It’s a concept often misunderstood and even more frequently misapplied. Artificial intelligence (AI)—the premise by which computers perform functions that once demanded human engagement—is a science that delivers significant, across-the-board advantages to users of transportation management services.
Data Scientist and Trimble Vice President Chris Orban joined Covenant Transport’s Innovation Strategist Matt McLelland, and Idelic Founder and Co-CEO Hayden Cardiff for a meeting of the minds in “Artificial Intelligence: What It Is and How to Use it.” The deep dive into the AI world and the benefits AI offers for the transportation management industry discussion was part of the Idelic “Week of Webinars” series.
The Why Behind Artificial Intelligence in Transportation
Despite inaccurate characterizations, primarily within the pop culture and entertainment sectors, the theory behind AI is specialized yet surprisingly straightforward: computers gain knowledge to complete tasks by capturing, analyzing and learning from large amounts of data. Identifying points not discernible to a live programmer means more accurate and extensive results.
“Examples of AI might be truly understanding human speech, interpreting what a human says, and more importantly, recognizing that speech and understanding the meaning behind it,” said Orban.
The analytics preferences that comprise artificial intelligence deliver discrete capabilities: descriptive AI offers problem identification; diagnostic isolates the predicament’s underlying cause; and prescriptive (the favored approach) gives solutions to address the problem’s core. General AI (not yet available) is being developed to accept any task assigned; narrow AI targets a specific purpose and is already widely in use. Noted McLelland, “An example of narrow AI is route-optimization software: it’s a specific use case in the scheme of trucking...All of us in the trucking industry use some form of that.”
Intrinsic to the discussion were the dynamic results being generated by Idelic’s Safety Suite, a configurable driver management platform that allows transportation management companies to wholly organize their fleet data, expand awareness of emerging driver problems through methods not possible with traditional dashboards, and use that information to make critical business decisions, Cardiff explained:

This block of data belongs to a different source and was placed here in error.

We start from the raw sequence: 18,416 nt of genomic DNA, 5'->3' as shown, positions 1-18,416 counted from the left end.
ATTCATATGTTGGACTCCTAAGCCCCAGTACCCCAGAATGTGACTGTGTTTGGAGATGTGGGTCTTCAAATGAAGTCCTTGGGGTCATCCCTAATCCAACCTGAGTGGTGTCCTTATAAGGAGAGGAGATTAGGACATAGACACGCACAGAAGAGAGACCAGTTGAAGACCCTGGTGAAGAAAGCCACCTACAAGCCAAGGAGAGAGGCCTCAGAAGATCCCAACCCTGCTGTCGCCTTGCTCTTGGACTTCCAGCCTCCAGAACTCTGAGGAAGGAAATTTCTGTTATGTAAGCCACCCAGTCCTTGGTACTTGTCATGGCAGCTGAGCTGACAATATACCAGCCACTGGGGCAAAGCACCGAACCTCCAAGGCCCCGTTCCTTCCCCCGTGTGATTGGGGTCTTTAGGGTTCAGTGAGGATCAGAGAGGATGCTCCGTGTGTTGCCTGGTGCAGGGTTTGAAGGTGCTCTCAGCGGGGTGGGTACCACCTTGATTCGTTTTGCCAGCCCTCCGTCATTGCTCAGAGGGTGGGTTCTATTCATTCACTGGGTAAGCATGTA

“You’re leveraging additional insights into building an understanding of actual patterns and behaviors. One thing we’ve seen that offers a big differentiation and distinction between score carding or logic trees and true artificial intelligence is really leveraging technology like machine learning... where you see and understand those patterns from the past to then be able to identify those patterns and predict into the future.”
McLelland observed that Safety Suite doesn’t simply digitize a scorecard or drive focus to certain employees, but rather to all drivers without pause or limits to data. Giving credit to the impact Idelic and Safety Suite are having in the trucking industry, he said, “Your technology is doing it all the time for everybody...because it’s not just about what you’re doing, it’s the capacity and the volume that you’re working on.”
The Reach for ROI
Also discussed in detail was the potential achievable through AI’s “reach”— that is, the science’s ability to effect change for transportation management’s essential teams, among them fleets, internal operations, safety, and maintenance. Said Cardiff, “It’s aimed at doing more with less, and that’s where the ROI comes in. That’s something you have to take into account as a fleet, or an eventual buyer or producer:
What’s the investment?
Is it worth my time or money or resources to invest?
What is the benefit on the backend?
It’s that further reach to prevent accidents, reduce turnover and maintenance costs, for better efficiency, and improved profitability through route optimization--all these things are fantastic benefits.”
Real Intelligence for Future Transportation Technology
Orban agreed that an enormous part of AI’s value is that it allows fleets to do more with what they have, before addressing the prevailing reality: the trucking and data industries are evolving continually, and it’s the companies willing to collaborate and adapt that will find it easier to transition to the new methods.
“We don’t have infinite time in the day,” he explained. “We need these tools to target the right action to the right driver at the right time. That’s the kind of thing that I think AI will be able to help us with as we advance in technology.”
He continued: “Autonomy and machine learning are here—not just for this industry but for the entire economy. We can’t be scared of it but also can’t just go with the flow. We have to make our claim as to what we want it to do.”
How Trimble Solutions Leverage AI in the Transportation Industry
While the benefits of AI and machine learning are clear, it is important to know how and when to apply it to your business. At Trimble, we continue to look for new ways to harness these emerging technologies to help customers streamline processes and improve decision making. One recent focus is the area of dispatching and trip planning with the launch of Trimble Dispatch Advisor.
Check out a case study on Paper Transport to see how they rely on Trimble Dispatch Advisor and its automation capabilities to enhance the load planning process to benefit their drivers, back-office personnel and bottom line.